In July, those police officers who had been tasked with carrying out the corruption charges and who had already been removed from their posts, were put in jail for an attempted coup d’état. Erdogan and his ministers argue that there is no corruption but rather a judicial coup to topple their democratically elected government.

In September another case was opened. This time against a group of Besiktaş (a renowned football team) fans called Carşı who took to the streets during the June 2013 Gezi Park protests. They too were charged with attempting to topple the government.

In fact they were protesting against the government’s plans to build a shopping mall in Taksim’s Gezi Park, one of the few remaining green areas of Istanbul. In the ‘New Turkey’, whoever dares to challenge the version of events dictated by the government can now easily be charged with attempting a coup.

The straw that broke the camel’s back came on 17 October. The Public Prosecutor's Office dropped charges against all 53 suspects of the corruption allegations including four former ministers and figures very close to Erdogan himself. This was the biggest corruption scandal in Turkish history, according to the experts.

Police behind the bars

With the police officers who carried out the corruption charges behind bars for an attempted coup d’état and the announcement of the prosecutor (who was hastily appointed to the case replacing the one who initially started the investigation) that there was no need to press charges for corruption, the ‘New Turkey’ was born.

President Erdogan was proven ‘right’. There was no corruption, but a judicial coup in the country.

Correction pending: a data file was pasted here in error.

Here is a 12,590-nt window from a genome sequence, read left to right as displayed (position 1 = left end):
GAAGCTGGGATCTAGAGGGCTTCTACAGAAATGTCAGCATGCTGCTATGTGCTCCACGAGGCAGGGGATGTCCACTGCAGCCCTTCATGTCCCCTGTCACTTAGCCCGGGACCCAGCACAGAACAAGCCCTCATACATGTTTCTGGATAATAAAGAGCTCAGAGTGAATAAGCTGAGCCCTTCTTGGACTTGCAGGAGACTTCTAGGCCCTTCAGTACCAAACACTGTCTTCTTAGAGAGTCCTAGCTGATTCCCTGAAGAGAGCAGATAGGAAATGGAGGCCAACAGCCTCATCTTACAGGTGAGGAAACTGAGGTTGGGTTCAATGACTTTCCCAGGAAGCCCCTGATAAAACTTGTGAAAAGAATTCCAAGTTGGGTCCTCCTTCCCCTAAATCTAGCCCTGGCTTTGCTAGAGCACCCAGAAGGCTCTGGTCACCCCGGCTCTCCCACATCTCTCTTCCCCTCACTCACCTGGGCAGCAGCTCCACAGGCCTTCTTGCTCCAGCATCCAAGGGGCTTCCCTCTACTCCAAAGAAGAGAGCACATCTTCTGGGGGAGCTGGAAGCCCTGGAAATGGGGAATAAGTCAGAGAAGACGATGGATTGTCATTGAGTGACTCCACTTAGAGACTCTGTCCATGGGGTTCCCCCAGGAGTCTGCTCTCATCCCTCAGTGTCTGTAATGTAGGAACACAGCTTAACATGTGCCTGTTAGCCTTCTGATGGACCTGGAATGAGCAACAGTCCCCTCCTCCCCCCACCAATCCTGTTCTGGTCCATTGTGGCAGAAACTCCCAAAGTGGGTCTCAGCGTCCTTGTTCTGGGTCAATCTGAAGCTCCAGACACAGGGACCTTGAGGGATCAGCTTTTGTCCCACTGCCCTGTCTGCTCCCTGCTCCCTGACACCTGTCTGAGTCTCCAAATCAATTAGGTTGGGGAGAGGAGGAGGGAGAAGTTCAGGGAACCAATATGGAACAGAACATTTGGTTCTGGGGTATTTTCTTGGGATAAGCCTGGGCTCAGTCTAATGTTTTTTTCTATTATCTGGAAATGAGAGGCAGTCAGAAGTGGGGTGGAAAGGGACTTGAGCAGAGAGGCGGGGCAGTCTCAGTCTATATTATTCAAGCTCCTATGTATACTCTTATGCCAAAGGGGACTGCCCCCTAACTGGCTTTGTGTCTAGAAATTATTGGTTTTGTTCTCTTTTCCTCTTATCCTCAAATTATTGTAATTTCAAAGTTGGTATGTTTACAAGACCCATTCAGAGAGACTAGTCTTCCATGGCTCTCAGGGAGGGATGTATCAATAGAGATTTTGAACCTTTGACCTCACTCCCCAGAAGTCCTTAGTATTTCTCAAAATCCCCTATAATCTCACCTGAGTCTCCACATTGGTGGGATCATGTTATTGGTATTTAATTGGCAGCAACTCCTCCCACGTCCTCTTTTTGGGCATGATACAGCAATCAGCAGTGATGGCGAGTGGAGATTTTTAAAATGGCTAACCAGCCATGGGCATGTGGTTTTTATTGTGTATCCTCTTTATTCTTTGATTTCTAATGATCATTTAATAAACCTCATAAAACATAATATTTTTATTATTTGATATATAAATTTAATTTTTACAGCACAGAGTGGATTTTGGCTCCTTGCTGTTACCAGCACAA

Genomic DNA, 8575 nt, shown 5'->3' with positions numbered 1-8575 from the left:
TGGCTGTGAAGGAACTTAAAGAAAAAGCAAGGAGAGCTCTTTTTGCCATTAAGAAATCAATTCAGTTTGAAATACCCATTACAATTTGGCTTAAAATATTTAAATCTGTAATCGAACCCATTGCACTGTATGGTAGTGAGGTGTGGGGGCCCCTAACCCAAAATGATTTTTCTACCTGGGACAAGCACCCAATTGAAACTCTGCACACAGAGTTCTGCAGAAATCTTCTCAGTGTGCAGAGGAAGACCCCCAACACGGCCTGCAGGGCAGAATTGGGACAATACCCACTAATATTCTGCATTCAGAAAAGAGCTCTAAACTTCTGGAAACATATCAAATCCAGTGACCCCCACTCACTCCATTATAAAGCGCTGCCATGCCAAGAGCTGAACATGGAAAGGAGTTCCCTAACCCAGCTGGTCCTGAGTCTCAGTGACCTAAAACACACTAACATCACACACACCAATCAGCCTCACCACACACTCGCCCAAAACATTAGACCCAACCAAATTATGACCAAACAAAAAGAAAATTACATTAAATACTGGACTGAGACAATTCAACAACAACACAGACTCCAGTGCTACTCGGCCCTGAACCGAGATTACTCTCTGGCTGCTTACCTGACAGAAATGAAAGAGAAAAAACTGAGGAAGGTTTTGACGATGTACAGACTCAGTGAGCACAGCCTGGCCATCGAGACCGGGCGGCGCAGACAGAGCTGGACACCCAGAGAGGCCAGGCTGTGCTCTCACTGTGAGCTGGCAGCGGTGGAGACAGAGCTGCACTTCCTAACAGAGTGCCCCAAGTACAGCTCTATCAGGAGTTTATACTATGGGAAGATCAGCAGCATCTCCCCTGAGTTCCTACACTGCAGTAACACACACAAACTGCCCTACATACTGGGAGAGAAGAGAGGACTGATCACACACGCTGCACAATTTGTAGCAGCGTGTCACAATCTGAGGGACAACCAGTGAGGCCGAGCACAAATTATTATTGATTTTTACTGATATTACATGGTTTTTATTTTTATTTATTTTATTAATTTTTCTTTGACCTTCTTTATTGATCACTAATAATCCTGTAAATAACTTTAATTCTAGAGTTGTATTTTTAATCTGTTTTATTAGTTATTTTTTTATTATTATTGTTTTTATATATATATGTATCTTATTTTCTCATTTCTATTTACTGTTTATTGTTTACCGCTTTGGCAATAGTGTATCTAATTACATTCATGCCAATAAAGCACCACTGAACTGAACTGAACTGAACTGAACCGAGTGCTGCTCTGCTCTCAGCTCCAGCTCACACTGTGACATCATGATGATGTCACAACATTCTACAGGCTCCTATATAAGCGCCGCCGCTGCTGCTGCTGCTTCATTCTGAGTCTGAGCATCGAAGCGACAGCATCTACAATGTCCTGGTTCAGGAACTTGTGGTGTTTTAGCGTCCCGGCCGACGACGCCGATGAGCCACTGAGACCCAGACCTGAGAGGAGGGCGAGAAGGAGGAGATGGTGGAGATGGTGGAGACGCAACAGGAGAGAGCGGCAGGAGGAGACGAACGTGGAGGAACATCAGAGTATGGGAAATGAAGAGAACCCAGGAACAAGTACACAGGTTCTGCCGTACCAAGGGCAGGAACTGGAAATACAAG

The European Union does not seem to have bought the argument. In this year’s progress report, out on 8 October, the EU makes it clear that Brussels is very concerned about the direction Turkey has taken since 17 December.

The word “concern” is mentioned 39 times in the 80-page report.

For experts, the EU has never been so vocal in its concerns since it first began publishing its annual report in 1998. Despite Erdogan’s and his ministers’ numerous visits to Brussels, the EU has not given any hint that it believes there was a coup in Turkey. Rather it insists corruption charges be thoroughly investigated.

The report states: “The government’s response to allegations of corruption targeting high-level personalities, including members of the government and their families, raised serious concerns over the independence of judiciary and the rule of law”. It asks for a fully transparent and impartial investigation.

Furthermore, EU officials rightly ask why four ministers had to resign in the first place if there were no corruption at all.

Erdogan’s ‘New Turkey’ is moving away from EU norms faster than the ‘old’ one, demolishing the governments’ significant achievements of the last 10 years.

The writer is the Brussels Bureau Chief of Zaman Daily

Disclaimer

The views expressed in this opinion piece are the author's, not those of EUobserver.